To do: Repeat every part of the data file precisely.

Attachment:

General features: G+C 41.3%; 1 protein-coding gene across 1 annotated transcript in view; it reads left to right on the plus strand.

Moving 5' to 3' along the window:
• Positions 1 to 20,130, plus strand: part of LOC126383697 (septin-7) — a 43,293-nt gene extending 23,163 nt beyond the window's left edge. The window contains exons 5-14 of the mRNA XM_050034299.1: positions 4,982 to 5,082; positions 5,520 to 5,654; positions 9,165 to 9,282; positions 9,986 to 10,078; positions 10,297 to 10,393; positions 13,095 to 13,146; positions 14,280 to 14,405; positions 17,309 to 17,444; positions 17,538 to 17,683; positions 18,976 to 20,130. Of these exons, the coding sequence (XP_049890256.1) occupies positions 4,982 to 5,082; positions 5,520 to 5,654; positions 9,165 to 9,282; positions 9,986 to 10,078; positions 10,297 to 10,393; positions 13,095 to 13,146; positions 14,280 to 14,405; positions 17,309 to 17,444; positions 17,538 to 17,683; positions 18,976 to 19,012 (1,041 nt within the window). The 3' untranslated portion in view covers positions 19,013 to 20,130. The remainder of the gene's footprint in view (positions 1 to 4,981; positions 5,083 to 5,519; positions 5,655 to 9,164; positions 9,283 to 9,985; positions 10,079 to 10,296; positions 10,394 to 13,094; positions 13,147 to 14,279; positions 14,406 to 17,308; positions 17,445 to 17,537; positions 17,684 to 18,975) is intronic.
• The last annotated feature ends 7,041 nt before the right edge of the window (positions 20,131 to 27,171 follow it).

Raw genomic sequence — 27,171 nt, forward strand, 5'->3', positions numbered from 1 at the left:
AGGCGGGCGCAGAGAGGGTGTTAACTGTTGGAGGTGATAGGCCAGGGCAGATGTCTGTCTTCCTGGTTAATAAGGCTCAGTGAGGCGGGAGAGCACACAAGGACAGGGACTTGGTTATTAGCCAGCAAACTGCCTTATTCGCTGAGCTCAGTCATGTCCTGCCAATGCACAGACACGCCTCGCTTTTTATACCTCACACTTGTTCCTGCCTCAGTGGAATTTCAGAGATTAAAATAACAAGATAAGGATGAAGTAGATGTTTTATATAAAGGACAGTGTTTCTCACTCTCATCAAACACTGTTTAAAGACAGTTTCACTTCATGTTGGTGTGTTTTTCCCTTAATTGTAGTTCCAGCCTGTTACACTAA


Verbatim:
General features: G+C 41.3%; 1 protein-coding gene across 1 annotated transcript in view; it reads left to right on the plus strand.

Moving 5' to 3' along the window:
• Positions 1 to 20,130, plus strand: part of LOC126383697 (septin-7) — a 43,293-nt gene extending 23,163 nt beyond the window's left edge. The window contains exons 5-14 of the mRNA XM_050034299.1: positions 4,982 to 5,082; positions 5,520 to 5,654; positions 9,165 to 9,282; positions 9,986 to 10,078; positions 10,297 to 10,393; positions 13,095 to 13,146; positions 14,280 to 14,405; positions 17,309 to 17,444; positions 17,538 to 17,683; positions 18,976 to 20,130. Of these exons, the coding sequence (XP_049890256.1) occupies positions 4,982 to 5,082; positions 5,520 to 5,654; positions 9,165 to 9,282; positions 9,986 to 10,078; positions 10,297 to 10,393; positions 13,095 to 13,146; positions 14,280 to 14,405; positions 17,309 to 17,444; positions 17,538 to 17,683; positions 18,976 to 19,012 (1,041 nt within the window). The 3' untranslated portion in view covers positions 19,013 to 20,130. The remainder of the gene's footprint in view (positions 1 to 4,981; positions 5,083 to 5,519; positions 5,655 to 9,164; positions 9,283 to 9,985; positions 10,079 to 10,296; positions 10,394 to 13,094; positions 13,147 to 14,279; positions 14,406 to 17,308; positions 17,445 to 17,537; positions 17,684 to 18,975) is intronic.
• The last annotated feature ends 7,041 nt before the right edge of the window (positions 20,131 to 27,171 follow it).

Raw genomic sequence — 27,171 nt, forward strand, 5'->3', positions numbered from 1 at the left:
AGGCGGGCGCAGAGAGGGTGTTAACTGTTGGAGGTGATAGGCCAGGGCAGATGTCTGTCTTCCTGGTTAATAAGGCTCAGTGAGGCGGGAGAGCACACAAGGACAGGGACTTGGTTATTAGCCAGCAAACTGCCTTATTCGCTGAGCTCAGTCATGTCCTGCCAATGCACAGACACGCCTCGCTTTTTATACCTCACACTTGTTCCTGCCTCAGTGGAATTTCAGAGATTAAAATAACAAGATAAGGATGAAGTAGATGTTTTATATAAAGGACAGTGTTTCTCACTCTCATCAAACACTGTTTAAAGACAGTTTCACTTCATGTTGGTGTGTTTTTCCCTTAATTGTAGTTCCAGCCTGTTACACTAA